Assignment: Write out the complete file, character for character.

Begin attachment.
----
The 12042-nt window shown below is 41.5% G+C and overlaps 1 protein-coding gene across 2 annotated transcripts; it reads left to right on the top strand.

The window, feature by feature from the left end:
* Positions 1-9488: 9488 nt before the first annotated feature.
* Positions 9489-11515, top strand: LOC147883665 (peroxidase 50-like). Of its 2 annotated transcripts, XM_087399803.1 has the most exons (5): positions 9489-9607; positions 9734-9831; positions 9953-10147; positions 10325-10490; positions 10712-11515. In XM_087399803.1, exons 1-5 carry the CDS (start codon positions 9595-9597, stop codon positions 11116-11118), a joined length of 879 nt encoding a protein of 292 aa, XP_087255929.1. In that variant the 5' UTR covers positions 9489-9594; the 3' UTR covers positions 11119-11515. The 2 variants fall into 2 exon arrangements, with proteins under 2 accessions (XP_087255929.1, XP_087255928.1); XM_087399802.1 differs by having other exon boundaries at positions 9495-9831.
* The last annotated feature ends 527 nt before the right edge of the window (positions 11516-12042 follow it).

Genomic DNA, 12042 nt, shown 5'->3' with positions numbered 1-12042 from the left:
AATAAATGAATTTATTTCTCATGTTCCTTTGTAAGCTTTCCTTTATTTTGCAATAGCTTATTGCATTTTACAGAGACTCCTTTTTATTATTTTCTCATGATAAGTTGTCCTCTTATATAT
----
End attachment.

The 12042-nt window shown below is 41.5% G+C and overlaps 1 protein-coding gene across 2 annotated transcripts; it reads left to right on the top strand.

The window, feature by feature from the left end:
* Positions 1-9488: 9488 nt before the first annotated feature.
* Positions 9489-11515, top strand: LOC147883665 (peroxidase 50-like). Of its 2 annotated transcripts, XM_087399803.1 has the most exons (5): positions 9489-9607; positions 9734-9831; positions 9953-10147; positions 10325-10490; positions 10712-11515. In XM_087399803.1, exons 1-5 carry the CDS (start codon positions 9595-9597, stop codon positions 11116-11118), a joined length of 879 nt encoding a protein of 292 aa, XP_087255929.1. In that variant the 5' UTR covers positions 9489-9594; the 3' UTR covers positions 11119-11515. The 2 variants fall into 2 exon arrangements, with proteins under 2 accessions (XP_087255929.1, XP_087255928.1); XM_087399802.1 differs by having other exon boundaries at positions 9495-9831.
* The last annotated feature ends 527 nt before the right edge of the window (positions 11516-12042 follow it).

Genomic DNA, 12042 nt, shown 5'->3' with positions numbered 1-12042 from the left:
AATAAATGAATTTATTTCTCATGTTCCTTTGTAAGCTTTCCTTTATTTTGCAATAGCTTATTGCATTTTACAGAGACTCCTTTTTATTATTTTCTCATGATAAGTTGTCCTCTTATATAT